Thank you for your answers. I was not told that it might take six months for my eyes to stabilize. I now understand that my prior RK has led to my current state of hyperopic vision post IOL implant, but is it to be expected to be this hyperopic? In ballpark figures, I'm at least +2.75 for distance vision, and +4.75 for reading.
Would it be your recommendation and then that I not undergo any corrective surgery at this time?
I too question why the results of the first eye were not factored in to the IOL calculations for the second eye. That will be one of my first questions on Monday...
Unfortunately, I am not a candidate for contacts, as I suffer from progressive MS and don't have the use of my right arm. This would make inserting and extracting contacts quite difficult...
I am 66 yrs old and had lasik about 9 years ago. Left eye set to read and right eye for distance. Worked fine until I developed cataracts in both eyes--cortisone, etc. as a result of back problems--I guess.
In any case, had Alcon Toric implanted in left eye about 5 montsh ago--again hoping for the ability to use my computer again without glasses. Since I had good results with mono-vision with Lasik, I thougth that I would go for mono with my new lens. However, came out of the surgery extremely nearsighted. Focus was about 8-9inches away from eye. After a couple of months, followed surgeon's advice (and at not cost to me) he exchanged the lens with one that I am now reading and using the computer without glasses. I was nervous about the exchange but it worked out o.k. even after I had an retinal edema problem that went away with acuvail and predisone drops.
Last week removed the cataract from right eye and after a week appears lens is AOK for distance. As of now, I am glasses free for driving working in the garage, reading and using computer. According to my surgeon, even with the lasik calculations, each person's eye muscles handle things a bit different and I am glad the second cataract surgery as well as last weeks surgery on the right eye was right on target.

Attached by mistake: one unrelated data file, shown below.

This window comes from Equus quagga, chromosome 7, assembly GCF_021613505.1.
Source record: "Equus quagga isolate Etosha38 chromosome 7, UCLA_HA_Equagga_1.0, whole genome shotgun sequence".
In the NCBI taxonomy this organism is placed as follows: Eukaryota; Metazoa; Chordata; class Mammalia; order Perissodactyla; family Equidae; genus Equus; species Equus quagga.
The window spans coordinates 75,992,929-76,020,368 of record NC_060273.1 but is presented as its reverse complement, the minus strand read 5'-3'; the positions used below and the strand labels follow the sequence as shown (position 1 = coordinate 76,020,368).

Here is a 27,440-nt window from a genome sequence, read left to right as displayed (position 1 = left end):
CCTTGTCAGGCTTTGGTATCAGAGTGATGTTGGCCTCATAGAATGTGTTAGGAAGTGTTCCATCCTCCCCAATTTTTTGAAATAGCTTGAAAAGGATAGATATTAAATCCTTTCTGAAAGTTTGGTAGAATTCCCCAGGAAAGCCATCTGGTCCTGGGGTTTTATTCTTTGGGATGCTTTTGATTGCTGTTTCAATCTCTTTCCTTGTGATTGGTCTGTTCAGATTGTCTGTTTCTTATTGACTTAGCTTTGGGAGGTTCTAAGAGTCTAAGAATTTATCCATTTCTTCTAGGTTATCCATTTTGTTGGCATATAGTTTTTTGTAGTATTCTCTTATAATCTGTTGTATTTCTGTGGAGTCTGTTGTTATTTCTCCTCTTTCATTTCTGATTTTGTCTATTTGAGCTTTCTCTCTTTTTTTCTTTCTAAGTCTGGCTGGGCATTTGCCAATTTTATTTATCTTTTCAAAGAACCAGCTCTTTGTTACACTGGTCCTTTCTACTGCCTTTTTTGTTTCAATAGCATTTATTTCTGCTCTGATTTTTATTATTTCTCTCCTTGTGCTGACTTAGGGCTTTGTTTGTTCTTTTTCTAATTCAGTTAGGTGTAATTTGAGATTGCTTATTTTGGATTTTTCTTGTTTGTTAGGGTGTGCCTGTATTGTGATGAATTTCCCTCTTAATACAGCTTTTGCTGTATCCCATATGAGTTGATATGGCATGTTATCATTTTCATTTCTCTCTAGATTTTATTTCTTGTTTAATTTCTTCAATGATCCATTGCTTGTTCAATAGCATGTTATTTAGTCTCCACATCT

I see where many are afraid of a lens exchange, but my experience is that an surgeon who is experienced in these can make it happen with good results.
I am glad I didn't follow most of the advice here and just go with glasses, or RK on my left eye after the first lens implant since there was some risk associated with the exhange.
I had my follow-up visit, and my vision is worse than I expected. Before cataract surgery, both eyes were at about -6.50. Now, my right eye is at +4.00, and the left at +2.75, for distance vision.
The IOL's implanted were Acrysof IQ toric lenses. The IOL implanted in the right eye was rated at 7.0 D., and in the left eye 9.0 D.
The Dr. wants to wait another month before deciding whether to do further surgery. He did do a corneal scan, and said that I have enough cornea to do a laser refraction if that's the way we choose to go. He seemed annoyed that I was pushing for further surgery, though. As if I was expected to be satisfied with my severely overcorrected vision.
Needless to say, this isn't what I expected from the surgery. Can I expect a dramatic correction in my vision over the next 30 days?
Copyright 1994-2016 MedHelp International. All rights reserved.
MedHelp is a division of Aptus Health.
This site complies with the HONcode standard for trustworthy health information.
The Content on this Site is presented in a summary fashion, and is intended to be used for educational and entertainment purposes only. It is not intended to be and should not be interpreted as medical advice or a diagnosis of any health or fitness problem, condition or disease; or a recommendation for a specific test, doctor, care provider, procedure, treatment plan, product, or course of action. Med Help International, Inc. is not a medical or healthcare provider and your use of this Site does not create a doctor / patient relationship. We disclaim all responsibility for the professional qualifications and licensing of, and services provided by, any physician or other health providers posting on or otherwise referred to on this Site and/or any Third Party Site. Never disregard the medical advice of your physician or health professional, or delay in seeking such advice, because of something you read on this Site. We offer this Site AS IS and without any warranties. By using this Site you agree to the following Terms and Conditions. If you think you may have a medical emergency, call your physician or 911 immediately.